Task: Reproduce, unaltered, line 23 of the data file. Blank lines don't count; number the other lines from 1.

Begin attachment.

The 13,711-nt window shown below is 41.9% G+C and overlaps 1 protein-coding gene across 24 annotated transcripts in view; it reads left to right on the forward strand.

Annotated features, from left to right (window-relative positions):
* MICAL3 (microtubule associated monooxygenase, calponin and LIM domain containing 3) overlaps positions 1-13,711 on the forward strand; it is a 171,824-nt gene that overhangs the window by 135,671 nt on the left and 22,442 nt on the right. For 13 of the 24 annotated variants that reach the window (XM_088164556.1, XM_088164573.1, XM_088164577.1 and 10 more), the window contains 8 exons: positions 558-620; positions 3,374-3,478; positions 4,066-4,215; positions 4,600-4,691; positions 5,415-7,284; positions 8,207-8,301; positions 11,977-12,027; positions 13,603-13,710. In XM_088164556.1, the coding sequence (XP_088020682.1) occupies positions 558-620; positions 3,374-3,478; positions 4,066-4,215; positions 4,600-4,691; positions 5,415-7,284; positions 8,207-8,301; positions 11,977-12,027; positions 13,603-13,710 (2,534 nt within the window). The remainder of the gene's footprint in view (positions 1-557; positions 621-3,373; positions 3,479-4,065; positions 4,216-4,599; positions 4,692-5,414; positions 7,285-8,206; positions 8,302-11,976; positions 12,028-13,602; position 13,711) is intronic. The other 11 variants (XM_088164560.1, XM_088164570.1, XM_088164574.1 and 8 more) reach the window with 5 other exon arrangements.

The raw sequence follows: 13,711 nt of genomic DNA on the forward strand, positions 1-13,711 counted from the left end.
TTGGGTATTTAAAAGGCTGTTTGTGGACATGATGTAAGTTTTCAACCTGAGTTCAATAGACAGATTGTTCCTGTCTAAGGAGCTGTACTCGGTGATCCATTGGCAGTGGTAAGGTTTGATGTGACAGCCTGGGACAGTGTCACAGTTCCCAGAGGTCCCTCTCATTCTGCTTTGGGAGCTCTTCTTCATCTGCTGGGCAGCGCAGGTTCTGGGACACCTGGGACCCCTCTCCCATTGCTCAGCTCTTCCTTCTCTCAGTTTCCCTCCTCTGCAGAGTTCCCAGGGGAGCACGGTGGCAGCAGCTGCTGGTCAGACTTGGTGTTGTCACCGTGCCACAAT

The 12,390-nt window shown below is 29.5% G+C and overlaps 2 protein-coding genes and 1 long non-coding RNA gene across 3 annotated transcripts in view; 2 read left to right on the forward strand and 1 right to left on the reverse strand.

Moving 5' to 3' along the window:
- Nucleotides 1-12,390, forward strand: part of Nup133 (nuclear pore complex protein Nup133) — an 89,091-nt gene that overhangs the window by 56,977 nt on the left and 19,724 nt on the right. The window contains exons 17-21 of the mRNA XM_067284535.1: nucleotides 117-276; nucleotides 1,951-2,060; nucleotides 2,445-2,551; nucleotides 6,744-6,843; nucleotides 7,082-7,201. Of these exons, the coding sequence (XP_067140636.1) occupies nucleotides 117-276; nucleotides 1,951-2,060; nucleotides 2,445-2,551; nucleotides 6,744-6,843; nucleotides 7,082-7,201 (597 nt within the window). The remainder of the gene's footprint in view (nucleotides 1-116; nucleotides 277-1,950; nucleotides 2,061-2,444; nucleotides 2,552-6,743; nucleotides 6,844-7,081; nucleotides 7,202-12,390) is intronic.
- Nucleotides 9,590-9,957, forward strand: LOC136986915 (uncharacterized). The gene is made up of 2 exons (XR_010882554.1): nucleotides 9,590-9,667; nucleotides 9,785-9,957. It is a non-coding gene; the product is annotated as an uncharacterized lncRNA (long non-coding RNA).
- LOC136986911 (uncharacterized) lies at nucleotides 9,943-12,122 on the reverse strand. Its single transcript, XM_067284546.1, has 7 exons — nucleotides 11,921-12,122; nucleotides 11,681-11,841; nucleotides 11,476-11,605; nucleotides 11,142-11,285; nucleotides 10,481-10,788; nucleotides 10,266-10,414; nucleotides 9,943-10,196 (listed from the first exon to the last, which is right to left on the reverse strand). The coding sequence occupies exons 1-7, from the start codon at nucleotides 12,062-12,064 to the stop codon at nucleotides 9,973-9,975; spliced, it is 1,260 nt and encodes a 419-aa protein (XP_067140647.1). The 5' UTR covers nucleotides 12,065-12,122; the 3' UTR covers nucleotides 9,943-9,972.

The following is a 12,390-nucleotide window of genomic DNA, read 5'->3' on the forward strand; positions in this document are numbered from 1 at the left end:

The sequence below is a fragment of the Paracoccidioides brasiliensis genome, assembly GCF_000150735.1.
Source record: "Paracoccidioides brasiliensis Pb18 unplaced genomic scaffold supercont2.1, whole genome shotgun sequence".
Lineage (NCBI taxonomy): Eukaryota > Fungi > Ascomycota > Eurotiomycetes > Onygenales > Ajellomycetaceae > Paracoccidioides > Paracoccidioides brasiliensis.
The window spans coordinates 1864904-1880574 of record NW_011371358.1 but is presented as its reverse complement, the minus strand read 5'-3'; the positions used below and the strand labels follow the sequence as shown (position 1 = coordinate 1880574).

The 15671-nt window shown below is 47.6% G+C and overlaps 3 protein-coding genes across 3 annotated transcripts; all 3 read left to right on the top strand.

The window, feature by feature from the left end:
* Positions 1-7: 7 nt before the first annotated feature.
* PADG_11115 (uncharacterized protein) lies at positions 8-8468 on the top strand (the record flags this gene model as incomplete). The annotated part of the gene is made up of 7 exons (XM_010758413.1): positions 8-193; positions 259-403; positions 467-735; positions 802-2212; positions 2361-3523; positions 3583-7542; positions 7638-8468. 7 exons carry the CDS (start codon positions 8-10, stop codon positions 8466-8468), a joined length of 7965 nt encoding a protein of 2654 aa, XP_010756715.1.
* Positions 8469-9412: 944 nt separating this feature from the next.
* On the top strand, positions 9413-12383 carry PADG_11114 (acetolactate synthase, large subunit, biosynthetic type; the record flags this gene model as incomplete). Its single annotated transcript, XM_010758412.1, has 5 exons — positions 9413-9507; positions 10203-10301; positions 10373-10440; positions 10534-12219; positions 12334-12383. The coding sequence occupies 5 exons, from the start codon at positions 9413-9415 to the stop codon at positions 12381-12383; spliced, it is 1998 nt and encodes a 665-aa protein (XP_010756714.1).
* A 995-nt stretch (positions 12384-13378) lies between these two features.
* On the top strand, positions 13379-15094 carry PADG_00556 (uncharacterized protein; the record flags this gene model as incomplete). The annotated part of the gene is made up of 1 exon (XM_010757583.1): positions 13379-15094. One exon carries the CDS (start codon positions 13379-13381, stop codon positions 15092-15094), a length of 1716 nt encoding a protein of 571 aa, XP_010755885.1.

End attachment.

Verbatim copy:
* On the top strand, positions 13379-15094 carry PADG_00556 (uncharacterized protein; the record flags this gene model as incomplete). The annotated part of the gene is made up of 1 exon (XM_010757583.1): positions 13379-15094. One exon carries the CDS (start codon positions 13379-13381, stop codon positions 15092-15094), a length of 1716 nt encoding a protein of 571 aa, XP_010755885.1.